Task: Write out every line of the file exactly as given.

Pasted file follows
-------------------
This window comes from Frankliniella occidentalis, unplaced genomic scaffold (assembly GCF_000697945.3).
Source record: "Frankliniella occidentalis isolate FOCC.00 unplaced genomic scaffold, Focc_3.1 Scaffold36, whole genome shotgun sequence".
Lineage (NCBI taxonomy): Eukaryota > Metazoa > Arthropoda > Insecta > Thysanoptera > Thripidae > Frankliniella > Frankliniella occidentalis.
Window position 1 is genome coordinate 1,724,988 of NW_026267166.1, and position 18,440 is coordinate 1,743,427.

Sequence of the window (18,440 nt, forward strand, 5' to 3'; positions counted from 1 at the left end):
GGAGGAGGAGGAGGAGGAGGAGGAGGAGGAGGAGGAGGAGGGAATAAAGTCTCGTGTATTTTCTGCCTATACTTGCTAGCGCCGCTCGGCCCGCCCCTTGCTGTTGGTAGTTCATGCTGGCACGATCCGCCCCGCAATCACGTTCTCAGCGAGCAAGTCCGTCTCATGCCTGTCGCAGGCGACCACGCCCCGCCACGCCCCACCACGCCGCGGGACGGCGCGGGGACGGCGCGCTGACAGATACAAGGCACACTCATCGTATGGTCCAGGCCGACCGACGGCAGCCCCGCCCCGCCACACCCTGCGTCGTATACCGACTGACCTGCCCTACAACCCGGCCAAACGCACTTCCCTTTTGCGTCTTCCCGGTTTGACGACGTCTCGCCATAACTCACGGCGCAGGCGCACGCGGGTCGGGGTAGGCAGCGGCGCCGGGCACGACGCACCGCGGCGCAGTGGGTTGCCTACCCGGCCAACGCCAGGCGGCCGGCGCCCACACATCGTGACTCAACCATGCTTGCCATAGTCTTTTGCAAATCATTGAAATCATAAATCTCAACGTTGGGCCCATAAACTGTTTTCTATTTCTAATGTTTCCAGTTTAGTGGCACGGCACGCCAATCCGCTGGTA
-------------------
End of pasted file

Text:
This window comes from Frankliniella occidentalis, unplaced genomic scaffold (assembly GCF_000697945.3).
Source record: "Frankliniella occidentalis isolate FOCC.00 unplaced genomic scaffold, Focc_3.1 Scaffold36, whole genome shotgun sequence".
Lineage (NCBI taxonomy): Eukaryota > Metazoa > Arthropoda > Insecta > Thysanoptera > Thripidae > Frankliniella > Frankliniella occidentalis.
Window position 1 is genome coordinate 1,724,988 of NW_026267166.1, and position 18,440 is coordinate 1,743,427.

Sequence of the window (18,440 nt, forward strand, 5' to 3'; positions counted from 1 at the left end):
GGAGGAGGAGGAGGAGGAGGAGGAGGAGGAGGAGGAGGAGGGAATAAAGTCTCGTGTATTTTCTGCCTATACTTGCTAGCGCCGCTCGGCCCGCCCCTTGCTGTTGGTAGTTCATGCTGGCACGATCCGCCCCGCAATCACGTTCTCAGCGAGCAAGTCCGTCTCATGCCTGTCGCAGGCGACCACGCCCCGCCACGCCCCACCACGCCGCGGGACGGCGCGGGGACGGCGCGCTGACAGATACAAGGCACACTCATCGTATGGTCCAGGCCGACCGACGGCAGCCCCGCCCCGCCACACCCTGCGTCGTATACCGACTGACCTGCCCTACAACCCGGCCAAACGCACTTCCCTTTTGCGTCTTCCCGGTTTGACGACGTCTCGCCATAACTCACGGCGCAGGCGCACGCGGGTCGGGGTAGGCAGCGGCGCCGGGCACGACGCACCGCGGCGCAGTGGGTTGCCTACCCGGCCAACGCCAGGCGGCCGGCGCCCACACATCGTGACTCAACCATGCTTGCCATAGTCTTTTGCAAATCATTGAAATCATAAATCTCAACGTTGGGCCCATAAACTGTTTTCTATTTCTAATGTTTCCAGTTTAGTGGCACGGCACGCCAATCCGCTGGTA